Sentence Examples with the word beauty

Cosimo employed almost the last hours of his life in listening to Ficino's reading of a treatise on the highest good; while Lorenzo, in a poem on true happiness, described him as the mirror of the world, the nursling of sacred muses, the harmonizer of wisdom and beauty in complete accord.

If any one was ever awake to the joys of living it was the minnesinger, troubadour or goliard, and the world had to wait until Rousseau and Burns before its external beauty was discovered, or at least deeply appreciated, by any but a few Dutch artists.

There is a certain charm even about these monotonous tracts, and it cannot be said that Denmark is wanting in natural beauty of a quiet order.

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The beautiful (KaX6v) is to be carefully distinguished from the allied conceptions of the useful and the pleasant, which vary with time, place and person; whereas beauty is predicated absolutely and involuntarily by all who have attained the right standpoint.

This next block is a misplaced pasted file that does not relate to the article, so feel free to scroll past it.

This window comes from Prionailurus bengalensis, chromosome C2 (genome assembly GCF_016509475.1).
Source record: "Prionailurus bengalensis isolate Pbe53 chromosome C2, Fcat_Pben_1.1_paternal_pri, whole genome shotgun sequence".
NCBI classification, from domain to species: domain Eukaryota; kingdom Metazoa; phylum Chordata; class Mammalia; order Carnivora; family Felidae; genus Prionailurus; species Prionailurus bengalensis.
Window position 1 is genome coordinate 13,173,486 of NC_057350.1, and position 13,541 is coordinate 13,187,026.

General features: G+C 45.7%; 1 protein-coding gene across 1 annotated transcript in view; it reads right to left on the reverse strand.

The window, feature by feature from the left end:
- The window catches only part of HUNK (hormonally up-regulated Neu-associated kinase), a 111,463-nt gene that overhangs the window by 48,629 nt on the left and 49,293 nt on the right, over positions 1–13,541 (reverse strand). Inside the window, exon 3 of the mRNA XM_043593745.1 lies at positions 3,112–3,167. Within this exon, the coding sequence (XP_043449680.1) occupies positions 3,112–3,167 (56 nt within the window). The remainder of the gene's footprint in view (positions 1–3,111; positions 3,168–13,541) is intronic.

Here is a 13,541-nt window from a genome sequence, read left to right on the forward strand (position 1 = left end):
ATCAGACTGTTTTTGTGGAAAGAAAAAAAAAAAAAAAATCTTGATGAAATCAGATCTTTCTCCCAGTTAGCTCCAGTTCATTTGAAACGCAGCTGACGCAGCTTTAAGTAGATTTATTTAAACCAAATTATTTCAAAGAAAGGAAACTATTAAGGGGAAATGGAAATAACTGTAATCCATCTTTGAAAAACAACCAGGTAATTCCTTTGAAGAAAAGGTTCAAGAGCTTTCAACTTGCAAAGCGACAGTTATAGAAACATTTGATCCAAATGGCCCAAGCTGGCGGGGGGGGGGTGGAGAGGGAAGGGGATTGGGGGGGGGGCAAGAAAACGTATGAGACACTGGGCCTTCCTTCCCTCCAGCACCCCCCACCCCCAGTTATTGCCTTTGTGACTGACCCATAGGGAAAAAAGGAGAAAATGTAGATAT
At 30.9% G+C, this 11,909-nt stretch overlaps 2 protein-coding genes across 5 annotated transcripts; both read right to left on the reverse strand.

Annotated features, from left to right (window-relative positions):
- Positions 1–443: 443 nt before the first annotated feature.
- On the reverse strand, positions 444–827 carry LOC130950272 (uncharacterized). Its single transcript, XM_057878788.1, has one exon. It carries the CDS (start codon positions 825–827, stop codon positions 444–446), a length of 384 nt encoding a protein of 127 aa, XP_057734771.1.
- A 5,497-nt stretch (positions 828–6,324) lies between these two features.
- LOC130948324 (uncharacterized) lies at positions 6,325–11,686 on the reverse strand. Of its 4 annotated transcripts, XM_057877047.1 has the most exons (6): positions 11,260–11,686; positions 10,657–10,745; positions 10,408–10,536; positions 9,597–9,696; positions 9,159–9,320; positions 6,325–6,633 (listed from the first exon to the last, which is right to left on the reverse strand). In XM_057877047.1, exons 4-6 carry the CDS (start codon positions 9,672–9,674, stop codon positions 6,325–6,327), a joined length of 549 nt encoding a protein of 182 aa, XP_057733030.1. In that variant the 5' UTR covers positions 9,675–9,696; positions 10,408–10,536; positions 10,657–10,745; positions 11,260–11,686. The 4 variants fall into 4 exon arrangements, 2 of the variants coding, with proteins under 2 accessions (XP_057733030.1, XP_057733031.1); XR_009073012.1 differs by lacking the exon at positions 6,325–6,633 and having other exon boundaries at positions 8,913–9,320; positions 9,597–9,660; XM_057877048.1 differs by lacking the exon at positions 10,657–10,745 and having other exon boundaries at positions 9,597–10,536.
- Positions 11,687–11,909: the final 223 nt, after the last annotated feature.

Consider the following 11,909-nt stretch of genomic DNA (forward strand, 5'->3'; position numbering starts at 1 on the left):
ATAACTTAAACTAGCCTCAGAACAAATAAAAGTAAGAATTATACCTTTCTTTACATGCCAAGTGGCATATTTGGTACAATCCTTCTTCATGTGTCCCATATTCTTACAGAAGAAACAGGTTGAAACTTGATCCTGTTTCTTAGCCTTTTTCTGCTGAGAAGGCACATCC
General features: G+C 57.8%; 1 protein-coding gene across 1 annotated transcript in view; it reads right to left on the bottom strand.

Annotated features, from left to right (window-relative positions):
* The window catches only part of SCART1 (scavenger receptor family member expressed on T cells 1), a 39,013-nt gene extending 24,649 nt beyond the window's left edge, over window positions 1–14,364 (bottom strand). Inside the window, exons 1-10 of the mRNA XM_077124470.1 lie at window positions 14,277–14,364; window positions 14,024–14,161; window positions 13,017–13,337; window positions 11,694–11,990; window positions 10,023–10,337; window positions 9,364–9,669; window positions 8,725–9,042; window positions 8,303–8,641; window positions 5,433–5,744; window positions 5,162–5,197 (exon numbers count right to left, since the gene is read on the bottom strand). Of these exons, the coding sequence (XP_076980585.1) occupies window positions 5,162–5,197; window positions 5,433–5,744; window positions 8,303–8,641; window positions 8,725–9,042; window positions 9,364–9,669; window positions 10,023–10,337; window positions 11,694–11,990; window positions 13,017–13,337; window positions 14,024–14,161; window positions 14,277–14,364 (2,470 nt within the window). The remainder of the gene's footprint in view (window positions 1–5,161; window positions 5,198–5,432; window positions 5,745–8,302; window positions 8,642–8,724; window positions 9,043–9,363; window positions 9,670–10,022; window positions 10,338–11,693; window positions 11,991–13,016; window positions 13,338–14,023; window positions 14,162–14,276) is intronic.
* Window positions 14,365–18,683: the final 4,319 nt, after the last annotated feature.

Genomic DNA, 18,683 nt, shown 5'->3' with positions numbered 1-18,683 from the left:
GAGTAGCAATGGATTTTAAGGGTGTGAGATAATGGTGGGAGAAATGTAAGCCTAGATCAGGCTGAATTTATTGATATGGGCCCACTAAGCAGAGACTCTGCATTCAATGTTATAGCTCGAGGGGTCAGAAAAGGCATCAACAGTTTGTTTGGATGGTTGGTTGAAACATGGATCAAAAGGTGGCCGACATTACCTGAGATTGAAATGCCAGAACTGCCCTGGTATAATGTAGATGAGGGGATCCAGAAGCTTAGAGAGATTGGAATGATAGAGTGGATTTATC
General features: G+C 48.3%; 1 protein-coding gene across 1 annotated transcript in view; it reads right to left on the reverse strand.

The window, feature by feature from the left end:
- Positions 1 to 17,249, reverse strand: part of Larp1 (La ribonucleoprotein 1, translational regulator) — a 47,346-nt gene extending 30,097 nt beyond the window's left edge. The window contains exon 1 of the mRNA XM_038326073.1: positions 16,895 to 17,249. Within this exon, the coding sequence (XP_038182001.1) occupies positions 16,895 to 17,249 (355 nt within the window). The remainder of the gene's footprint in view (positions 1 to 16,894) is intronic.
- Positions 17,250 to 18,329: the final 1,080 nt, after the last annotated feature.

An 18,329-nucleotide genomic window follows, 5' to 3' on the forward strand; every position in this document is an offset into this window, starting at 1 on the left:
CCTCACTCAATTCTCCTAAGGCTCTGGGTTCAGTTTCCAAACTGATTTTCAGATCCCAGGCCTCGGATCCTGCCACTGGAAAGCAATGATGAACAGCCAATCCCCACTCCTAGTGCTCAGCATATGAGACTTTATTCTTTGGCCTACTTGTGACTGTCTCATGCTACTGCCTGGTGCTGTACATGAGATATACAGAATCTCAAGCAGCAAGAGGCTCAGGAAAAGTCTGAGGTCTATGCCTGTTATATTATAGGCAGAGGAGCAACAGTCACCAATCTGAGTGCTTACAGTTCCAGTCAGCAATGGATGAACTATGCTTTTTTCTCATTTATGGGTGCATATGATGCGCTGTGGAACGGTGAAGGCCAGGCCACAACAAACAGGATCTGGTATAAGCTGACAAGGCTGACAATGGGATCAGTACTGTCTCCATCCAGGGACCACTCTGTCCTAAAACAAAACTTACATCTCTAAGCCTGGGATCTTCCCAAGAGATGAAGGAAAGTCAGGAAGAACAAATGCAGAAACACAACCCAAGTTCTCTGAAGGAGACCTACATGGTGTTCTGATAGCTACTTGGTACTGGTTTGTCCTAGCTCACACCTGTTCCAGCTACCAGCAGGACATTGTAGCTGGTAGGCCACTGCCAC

Another woman lay on the ground near the youth named Damian, her shapely figure, porcelain complexion, and auburn hair indicating her beauty even in her sleep.

Much of the ruggedness and beauty of the mountains is due to the erosive action of many alpine glaciers that once existed on the higher summits, and which have left behind their evidences in valleys and amphitheatres with towering walls, polished rock-expanses, glacial lakes and meadows and tumbling waterfalls.

Excepting on the west coasts of the larger islands, which present rugged cliff scenery remarkable both for beauty and for colouring, the group lies somewhat low and is of bleak aspect, owing to the absence of trees.

The charm of the Thames is indeed maintained throughout its course; the view of the rich valley from Richmond Hill, of the outskirts of London, is celebrated; the river is practically the only physical attribute to the beauty of the metropolis itself, and the estuary, with its burden of shipping and its industrial activity, is no less admirable.

Sometimes they achieve rare beauty by accident.

Remarkable for the beauty of its logarithmic curves; Iwaki-san (5230 ft.), known as Tsugaru-Fuji, and said by some to be even more imposing than Fuji itself; and the twin mountains Gassan (6447 ft.) and Haguro-san (5600 ft.).